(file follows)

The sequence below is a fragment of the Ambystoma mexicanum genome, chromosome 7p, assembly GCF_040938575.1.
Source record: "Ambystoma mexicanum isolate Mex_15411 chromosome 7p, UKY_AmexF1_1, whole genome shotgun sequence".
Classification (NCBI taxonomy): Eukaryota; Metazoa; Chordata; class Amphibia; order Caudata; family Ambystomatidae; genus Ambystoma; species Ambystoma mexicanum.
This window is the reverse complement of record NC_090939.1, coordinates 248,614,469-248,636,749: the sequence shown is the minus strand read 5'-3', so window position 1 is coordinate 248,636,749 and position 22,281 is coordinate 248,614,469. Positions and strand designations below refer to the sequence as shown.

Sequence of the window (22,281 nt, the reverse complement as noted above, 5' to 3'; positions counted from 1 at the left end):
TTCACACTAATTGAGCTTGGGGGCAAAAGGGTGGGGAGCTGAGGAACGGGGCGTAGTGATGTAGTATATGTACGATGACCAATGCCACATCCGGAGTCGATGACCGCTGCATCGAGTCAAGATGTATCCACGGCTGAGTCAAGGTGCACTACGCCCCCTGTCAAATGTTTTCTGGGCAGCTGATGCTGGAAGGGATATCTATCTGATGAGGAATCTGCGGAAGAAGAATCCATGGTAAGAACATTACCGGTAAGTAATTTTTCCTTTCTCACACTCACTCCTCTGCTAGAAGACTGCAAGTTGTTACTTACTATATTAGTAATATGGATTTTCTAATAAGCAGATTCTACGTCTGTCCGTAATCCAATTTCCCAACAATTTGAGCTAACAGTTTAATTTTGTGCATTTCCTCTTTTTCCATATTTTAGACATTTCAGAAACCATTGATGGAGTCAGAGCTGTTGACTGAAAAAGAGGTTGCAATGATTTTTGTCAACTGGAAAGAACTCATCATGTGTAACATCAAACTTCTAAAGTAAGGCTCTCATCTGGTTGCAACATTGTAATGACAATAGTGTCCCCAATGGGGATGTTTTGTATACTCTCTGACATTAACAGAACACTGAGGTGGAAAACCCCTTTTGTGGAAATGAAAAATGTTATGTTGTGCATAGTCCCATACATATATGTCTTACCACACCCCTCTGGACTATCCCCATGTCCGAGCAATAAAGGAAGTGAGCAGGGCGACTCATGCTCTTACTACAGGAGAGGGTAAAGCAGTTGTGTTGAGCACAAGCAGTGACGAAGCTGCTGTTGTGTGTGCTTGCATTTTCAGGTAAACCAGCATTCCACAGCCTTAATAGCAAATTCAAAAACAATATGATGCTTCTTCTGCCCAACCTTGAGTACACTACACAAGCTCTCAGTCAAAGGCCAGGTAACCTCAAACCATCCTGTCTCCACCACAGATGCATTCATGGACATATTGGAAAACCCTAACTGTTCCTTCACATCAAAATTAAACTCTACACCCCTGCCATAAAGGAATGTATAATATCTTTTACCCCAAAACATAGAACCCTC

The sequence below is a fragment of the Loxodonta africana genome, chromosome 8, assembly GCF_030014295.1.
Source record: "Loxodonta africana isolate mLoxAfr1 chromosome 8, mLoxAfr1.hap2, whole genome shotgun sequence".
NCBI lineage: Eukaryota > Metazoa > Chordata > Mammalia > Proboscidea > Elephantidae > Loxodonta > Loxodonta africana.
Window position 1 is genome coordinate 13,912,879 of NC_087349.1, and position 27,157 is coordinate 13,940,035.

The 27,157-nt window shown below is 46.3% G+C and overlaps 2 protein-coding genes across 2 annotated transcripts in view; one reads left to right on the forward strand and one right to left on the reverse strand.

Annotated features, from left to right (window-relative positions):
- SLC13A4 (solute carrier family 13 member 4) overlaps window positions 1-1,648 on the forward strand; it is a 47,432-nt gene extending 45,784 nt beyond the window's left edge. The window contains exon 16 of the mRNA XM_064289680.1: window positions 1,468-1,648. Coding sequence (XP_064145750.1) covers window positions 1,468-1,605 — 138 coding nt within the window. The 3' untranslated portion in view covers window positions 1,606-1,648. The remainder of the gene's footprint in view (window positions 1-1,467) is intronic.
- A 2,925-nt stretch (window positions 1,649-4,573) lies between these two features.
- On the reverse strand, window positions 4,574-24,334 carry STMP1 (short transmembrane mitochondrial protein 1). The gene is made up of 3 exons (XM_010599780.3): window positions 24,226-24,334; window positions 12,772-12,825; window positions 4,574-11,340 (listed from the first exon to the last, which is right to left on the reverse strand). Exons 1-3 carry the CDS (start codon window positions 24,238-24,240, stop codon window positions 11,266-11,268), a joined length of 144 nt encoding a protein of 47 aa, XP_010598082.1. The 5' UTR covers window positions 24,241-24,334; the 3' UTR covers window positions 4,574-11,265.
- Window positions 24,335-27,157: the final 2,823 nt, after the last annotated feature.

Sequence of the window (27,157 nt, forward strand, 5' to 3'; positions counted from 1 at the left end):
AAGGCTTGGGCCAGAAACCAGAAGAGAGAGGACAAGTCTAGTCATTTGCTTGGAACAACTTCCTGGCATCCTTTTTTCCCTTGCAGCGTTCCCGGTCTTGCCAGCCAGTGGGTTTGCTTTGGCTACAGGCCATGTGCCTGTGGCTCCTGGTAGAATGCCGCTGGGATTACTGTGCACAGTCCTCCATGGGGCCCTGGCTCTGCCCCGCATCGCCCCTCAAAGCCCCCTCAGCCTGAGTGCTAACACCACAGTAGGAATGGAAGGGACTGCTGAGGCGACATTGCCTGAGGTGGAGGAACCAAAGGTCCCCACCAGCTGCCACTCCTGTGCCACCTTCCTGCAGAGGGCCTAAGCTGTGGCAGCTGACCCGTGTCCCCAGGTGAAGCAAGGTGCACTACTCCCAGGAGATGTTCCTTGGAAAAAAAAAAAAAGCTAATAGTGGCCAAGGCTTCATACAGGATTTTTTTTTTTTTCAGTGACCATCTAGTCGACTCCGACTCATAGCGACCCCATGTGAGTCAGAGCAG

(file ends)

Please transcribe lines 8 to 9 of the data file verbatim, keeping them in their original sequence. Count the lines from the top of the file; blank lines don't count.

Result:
Source record: "Loxodonta africana isolate mLoxAfr1 chromosome 8, mLoxAfr1.hap2, whole genome shotgun sequence".
NCBI lineage: Eukaryota > Metazoa > Chordata > Mammalia > Proboscidea > Elephantidae > Loxodonta > Loxodonta africana.